The Pfeiffer Falls Trail in Big Sur, California, will reopen this year, more than a decade after it was destroyed by fire.
In 2008, a lightning strike ignited the Basin Complex Fire near Big Sur. The second-largest fire of that year, it burned 163,000 acres in six days, and cost $120 million just to put out. Only one building was lost, but the fire burned over the entire area of Julia Pfeiffer Burns Park. In doing so, it destroyed the access to the popular Pfeiffer Falls Trail.
The trail leads down a gorge through a cathedral of giant redwoods, ending at a 60-foot waterfall. Before the blaze, it was a link of the most popular hiking route through Big Sur. The fire destroyed bridges, retaining walls, and the wooden steps down the trail, and covered the area with debris. Aerial water-bombing washed the trail out entirely in places, and changed the topography with landslides in others. Rebuilding efforts have been further delayed by fires since then, and also repeated closures of Highway 1 due to landslides.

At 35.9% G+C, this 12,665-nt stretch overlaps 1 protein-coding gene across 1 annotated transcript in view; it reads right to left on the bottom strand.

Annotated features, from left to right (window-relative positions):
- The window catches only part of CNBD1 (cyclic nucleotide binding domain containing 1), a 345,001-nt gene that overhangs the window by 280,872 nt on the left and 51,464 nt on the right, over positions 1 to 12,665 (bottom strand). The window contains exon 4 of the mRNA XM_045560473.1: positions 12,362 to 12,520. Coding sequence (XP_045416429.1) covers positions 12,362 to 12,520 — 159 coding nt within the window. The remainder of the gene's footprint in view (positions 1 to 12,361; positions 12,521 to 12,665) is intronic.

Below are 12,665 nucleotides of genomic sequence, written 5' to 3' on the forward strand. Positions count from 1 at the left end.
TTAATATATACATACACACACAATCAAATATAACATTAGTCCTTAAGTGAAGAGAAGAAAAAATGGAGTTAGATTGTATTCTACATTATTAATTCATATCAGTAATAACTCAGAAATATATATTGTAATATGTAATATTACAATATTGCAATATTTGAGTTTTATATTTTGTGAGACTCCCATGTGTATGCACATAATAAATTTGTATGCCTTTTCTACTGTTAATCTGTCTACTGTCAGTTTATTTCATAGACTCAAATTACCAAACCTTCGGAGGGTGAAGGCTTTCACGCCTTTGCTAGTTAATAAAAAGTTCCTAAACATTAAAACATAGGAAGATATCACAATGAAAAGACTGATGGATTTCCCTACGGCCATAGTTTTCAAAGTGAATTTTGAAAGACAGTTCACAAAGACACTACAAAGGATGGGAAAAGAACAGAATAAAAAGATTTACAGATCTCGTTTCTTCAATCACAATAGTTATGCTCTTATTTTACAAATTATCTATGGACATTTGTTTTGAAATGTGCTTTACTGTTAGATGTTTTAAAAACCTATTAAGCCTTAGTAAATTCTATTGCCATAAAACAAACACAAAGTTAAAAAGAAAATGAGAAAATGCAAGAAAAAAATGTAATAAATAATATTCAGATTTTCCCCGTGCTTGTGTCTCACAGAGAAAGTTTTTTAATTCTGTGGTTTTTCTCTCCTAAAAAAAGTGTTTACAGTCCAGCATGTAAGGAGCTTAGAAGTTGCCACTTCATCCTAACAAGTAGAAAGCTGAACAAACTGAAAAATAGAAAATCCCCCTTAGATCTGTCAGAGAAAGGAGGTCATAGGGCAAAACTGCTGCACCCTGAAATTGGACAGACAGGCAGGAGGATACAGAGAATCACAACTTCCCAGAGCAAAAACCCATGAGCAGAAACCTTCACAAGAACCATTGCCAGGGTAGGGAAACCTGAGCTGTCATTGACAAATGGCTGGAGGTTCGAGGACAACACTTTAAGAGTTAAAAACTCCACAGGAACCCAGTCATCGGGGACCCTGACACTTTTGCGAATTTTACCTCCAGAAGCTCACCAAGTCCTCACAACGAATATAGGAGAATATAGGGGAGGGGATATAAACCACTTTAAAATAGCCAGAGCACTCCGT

“This challenging project, 12 years in the making, is a testament to the great and enduring partnership between Save the Redwoods League and California State Parks,” said Jess Inwood, senior parks program manager for Save the Redwoods League, a San Francisco-based conservation group.
Save the Redwoods League worked together with the California State Parks Department to rebuild the Pfeiffer Falls Trail. Together, they build a new 70-foot-long bridge across the Pfeiffer Redwood Creek Ravine, offering dramatic new views of the waterfall, which was also altered by the fire. They also replaced thousands of square feet of asphalt-paved accessible trail, and seven stream crossings to protect sensitive and recovering shallows.
The restored trail is due to open to the public this week, 13 years after the Basin Complex Fire, according to State Parks officials.